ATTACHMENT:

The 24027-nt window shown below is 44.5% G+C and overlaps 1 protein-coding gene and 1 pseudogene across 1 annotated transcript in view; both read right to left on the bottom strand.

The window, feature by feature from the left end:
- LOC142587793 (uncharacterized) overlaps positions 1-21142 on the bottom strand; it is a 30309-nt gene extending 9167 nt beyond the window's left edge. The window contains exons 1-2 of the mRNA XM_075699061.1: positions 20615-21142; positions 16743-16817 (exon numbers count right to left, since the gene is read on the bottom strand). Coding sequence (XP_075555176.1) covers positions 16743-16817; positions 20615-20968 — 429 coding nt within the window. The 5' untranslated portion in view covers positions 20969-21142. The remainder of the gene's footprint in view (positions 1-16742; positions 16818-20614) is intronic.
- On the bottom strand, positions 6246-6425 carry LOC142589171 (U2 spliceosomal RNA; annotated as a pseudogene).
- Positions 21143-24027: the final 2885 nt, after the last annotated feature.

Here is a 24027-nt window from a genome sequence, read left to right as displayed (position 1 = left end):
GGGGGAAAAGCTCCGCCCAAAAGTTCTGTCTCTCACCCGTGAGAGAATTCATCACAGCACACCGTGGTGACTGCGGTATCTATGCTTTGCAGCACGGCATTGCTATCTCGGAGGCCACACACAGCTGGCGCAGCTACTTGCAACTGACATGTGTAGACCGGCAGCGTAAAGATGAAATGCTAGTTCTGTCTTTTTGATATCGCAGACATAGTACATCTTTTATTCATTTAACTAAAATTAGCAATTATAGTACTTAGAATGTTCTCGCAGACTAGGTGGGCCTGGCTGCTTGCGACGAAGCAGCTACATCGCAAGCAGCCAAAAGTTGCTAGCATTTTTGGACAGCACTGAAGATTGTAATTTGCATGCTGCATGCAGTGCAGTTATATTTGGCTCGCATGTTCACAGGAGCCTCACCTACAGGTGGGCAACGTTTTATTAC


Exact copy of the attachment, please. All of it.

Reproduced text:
The 24027-nt window shown below is 44.5% G+C and overlaps 1 protein-coding gene and 1 pseudogene across 1 annotated transcript in view; both read right to left on the bottom strand.

The window, feature by feature from the left end:
- LOC142587793 (uncharacterized) overlaps positions 1-21142 on the bottom strand; it is a 30309-nt gene extending 9167 nt beyond the window's left edge. The window contains exons 1-2 of the mRNA XM_075699061.1: positions 20615-21142; positions 16743-16817 (exon numbers count right to left, since the gene is read on the bottom strand). Coding sequence (XP_075555176.1) covers positions 16743-16817; positions 20615-20968 — 429 coding nt within the window. The 5' untranslated portion in view covers positions 20969-21142. The remainder of the gene's footprint in view (positions 1-16742; positions 16818-20614) is intronic.
- On the bottom strand, positions 6246-6425 carry LOC142589171 (U2 spliceosomal RNA; annotated as a pseudogene).
- Positions 21143-24027: the final 2885 nt, after the last annotated feature.

Here is a 24027-nt window from a genome sequence, read left to right as displayed (position 1 = left end):
GGGGGAAAAGCTCCGCCCAAAAGTTCTGTCTCTCACCCGTGAGAGAATTCATCACAGCACACCGTGGTGACTGCGGTATCTATGCTTTGCAGCACGGCATTGCTATCTCGGAGGCCACACACAGCTGGCGCAGCTACTTGCAACTGACATGTGTAGACCGGCAGCGTAAAGATGAAATGCTAGTTCTGTCTTTTTGATATCGCAGACATAGTACATCTTTTATTCATTTAACTAAAATTAGCAATTATAGTACTTAGAATGTTCTCGCAGACTAGGTGGGCCTGGCTGCTTGCGACGAAGCAGCTACATCGCAAGCAGCCAAAAGTTGCTAGCATTTTTGGACAGCACTGAAGATTGTAATTTGCATGCTGCATGCAGTGCAGTTATATTTGGCTCGCATGTTCACAGGAGCCTCACCTACAGGTGGGCAACGTTTTATTAC